v>The movement for a progressive, or graduated, income tax in Illinois is moving forward. State Sen. Don Harmon (D-Oak Park), sponsoring the measure, announced that a House version of the bill has been introduced, while his own bill passed a Senate subcommittee. “I don’t think it's about haves and have-nots,” said Harmon, asked about an emerging theme of the Democrats’ legislative and campaign agendas. “I think it’s about fairness. This is a fundamental issue of equity.”
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The switch to the graduated tax, in which people who earn more pay taxes at a higher rate – a system used by other states and by the federal IRS – requires a constitutional amendment, approved by Illinois voters. Before it can get on the ballot, a three-fifths vote of each chamber of the legislature is required. While the subcommittee passed Harmon's bill, it did not pass other proposed amendments. One would impose term limits of 10 years on lawmakers, though a petition drive may yet get a term limits amendment on the ballot. The other would move inauguration day up from January to December and prohibit the lame-duck legislature from meeting between the election and the inauguration.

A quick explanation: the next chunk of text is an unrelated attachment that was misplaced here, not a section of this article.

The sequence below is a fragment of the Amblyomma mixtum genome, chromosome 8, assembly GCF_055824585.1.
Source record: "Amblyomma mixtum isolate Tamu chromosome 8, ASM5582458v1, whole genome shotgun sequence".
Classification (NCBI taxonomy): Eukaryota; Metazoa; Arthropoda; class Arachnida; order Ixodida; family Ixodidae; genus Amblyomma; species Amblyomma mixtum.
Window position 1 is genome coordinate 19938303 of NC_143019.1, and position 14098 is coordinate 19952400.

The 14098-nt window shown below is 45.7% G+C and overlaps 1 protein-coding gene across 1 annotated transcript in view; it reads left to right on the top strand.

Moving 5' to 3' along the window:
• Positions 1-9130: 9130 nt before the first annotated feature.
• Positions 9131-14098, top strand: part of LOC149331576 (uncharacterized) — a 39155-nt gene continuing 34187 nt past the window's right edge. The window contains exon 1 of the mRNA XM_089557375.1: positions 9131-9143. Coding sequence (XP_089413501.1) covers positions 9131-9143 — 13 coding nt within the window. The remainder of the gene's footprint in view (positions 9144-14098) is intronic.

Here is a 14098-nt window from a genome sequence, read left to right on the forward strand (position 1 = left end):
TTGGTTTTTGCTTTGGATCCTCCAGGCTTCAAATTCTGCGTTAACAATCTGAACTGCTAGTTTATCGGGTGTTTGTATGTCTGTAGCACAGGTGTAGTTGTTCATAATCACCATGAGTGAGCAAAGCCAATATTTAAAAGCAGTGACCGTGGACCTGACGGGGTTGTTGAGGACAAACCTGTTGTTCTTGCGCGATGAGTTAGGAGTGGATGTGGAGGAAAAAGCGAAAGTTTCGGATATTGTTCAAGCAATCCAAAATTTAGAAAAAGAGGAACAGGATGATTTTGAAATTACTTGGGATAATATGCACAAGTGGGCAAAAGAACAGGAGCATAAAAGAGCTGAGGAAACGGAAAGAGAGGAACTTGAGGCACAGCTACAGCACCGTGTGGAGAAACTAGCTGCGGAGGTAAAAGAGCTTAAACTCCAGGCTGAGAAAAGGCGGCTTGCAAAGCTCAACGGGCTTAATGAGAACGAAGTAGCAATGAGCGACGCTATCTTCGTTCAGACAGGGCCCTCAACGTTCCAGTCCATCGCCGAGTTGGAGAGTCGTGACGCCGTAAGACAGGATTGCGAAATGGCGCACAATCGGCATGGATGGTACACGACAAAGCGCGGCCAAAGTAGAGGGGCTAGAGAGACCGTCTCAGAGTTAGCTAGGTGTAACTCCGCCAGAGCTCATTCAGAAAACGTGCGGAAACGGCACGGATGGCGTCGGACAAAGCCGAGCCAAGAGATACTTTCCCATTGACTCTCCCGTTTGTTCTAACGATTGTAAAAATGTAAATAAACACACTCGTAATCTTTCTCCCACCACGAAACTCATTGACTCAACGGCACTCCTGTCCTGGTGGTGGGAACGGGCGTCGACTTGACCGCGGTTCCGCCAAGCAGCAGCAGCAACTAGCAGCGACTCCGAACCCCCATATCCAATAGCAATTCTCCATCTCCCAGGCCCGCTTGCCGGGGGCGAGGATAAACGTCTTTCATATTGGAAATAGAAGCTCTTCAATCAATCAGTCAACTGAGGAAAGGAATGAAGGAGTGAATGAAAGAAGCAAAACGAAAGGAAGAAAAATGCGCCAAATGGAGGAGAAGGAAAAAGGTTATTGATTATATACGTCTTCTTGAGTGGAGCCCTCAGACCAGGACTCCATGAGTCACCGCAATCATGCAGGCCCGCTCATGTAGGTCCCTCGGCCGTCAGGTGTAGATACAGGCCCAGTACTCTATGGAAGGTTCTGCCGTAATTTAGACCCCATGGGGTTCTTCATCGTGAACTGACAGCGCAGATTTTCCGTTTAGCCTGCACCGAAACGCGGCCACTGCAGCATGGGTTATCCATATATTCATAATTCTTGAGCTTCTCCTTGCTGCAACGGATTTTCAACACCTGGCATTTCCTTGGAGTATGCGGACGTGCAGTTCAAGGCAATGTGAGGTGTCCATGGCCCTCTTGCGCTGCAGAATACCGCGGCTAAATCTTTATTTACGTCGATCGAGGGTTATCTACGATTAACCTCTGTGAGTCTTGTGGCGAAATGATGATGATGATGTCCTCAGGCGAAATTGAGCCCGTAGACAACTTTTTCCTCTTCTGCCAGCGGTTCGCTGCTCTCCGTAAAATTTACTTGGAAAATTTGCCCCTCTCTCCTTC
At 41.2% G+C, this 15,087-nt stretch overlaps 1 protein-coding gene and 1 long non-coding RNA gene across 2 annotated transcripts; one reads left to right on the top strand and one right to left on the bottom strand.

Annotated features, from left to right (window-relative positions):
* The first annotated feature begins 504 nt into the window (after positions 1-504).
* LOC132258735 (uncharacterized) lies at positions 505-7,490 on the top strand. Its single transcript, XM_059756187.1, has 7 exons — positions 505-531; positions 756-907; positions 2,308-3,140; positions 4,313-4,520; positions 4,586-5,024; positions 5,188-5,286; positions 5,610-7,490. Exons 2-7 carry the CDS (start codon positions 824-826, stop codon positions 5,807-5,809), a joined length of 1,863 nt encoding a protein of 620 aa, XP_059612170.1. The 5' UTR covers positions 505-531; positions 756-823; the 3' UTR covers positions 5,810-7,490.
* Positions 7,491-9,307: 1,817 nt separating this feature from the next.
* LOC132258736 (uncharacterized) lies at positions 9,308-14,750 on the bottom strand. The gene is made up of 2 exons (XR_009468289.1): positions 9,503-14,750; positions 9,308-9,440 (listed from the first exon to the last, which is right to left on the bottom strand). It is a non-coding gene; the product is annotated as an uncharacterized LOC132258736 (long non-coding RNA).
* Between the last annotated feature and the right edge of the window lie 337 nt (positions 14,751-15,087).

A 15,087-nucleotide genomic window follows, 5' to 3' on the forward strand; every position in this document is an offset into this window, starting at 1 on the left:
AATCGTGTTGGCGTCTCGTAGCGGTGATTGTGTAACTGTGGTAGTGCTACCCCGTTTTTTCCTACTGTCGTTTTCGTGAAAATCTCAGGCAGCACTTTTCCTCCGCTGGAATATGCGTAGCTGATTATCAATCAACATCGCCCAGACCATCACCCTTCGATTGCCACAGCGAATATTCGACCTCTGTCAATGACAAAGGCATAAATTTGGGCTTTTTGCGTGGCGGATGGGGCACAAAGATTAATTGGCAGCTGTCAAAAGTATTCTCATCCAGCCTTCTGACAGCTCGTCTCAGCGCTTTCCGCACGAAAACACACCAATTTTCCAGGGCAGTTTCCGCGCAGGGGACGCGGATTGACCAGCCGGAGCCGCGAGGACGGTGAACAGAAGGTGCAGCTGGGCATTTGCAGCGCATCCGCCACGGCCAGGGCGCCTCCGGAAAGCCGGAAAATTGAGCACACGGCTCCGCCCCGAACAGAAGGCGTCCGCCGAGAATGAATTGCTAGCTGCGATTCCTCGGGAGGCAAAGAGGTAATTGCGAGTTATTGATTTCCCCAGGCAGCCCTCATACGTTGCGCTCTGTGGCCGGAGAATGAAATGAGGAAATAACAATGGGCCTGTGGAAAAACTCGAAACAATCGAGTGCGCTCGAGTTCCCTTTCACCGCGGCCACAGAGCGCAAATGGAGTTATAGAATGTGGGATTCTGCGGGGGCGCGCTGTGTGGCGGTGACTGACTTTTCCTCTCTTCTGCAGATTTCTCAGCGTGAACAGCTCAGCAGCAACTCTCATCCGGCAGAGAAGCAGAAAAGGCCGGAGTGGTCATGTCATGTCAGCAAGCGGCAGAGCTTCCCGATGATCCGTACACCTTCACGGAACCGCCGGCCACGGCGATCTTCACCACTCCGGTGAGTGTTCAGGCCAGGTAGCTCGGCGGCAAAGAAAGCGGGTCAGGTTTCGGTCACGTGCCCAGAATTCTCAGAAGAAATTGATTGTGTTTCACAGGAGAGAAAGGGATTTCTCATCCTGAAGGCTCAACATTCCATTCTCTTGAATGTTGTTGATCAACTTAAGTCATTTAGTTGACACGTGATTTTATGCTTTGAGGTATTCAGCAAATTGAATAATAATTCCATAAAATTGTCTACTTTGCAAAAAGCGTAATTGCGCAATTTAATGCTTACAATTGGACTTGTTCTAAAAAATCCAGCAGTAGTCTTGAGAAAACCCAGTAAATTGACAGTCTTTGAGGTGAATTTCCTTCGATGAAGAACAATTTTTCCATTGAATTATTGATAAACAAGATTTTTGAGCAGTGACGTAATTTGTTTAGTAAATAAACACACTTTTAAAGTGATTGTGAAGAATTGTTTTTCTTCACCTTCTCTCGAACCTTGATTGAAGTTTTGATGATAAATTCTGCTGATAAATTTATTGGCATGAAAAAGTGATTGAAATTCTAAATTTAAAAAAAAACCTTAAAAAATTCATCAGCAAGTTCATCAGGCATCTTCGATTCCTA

SJRCA 40 (progressive tax) has passed, SJRCA 19 (term limits) and SJRCA 10 (lame duck) did not pass, the Senate Executive Subcommittee on Constitutional Amendments. SJRCA 40 advances to the Senate Executive Committee.
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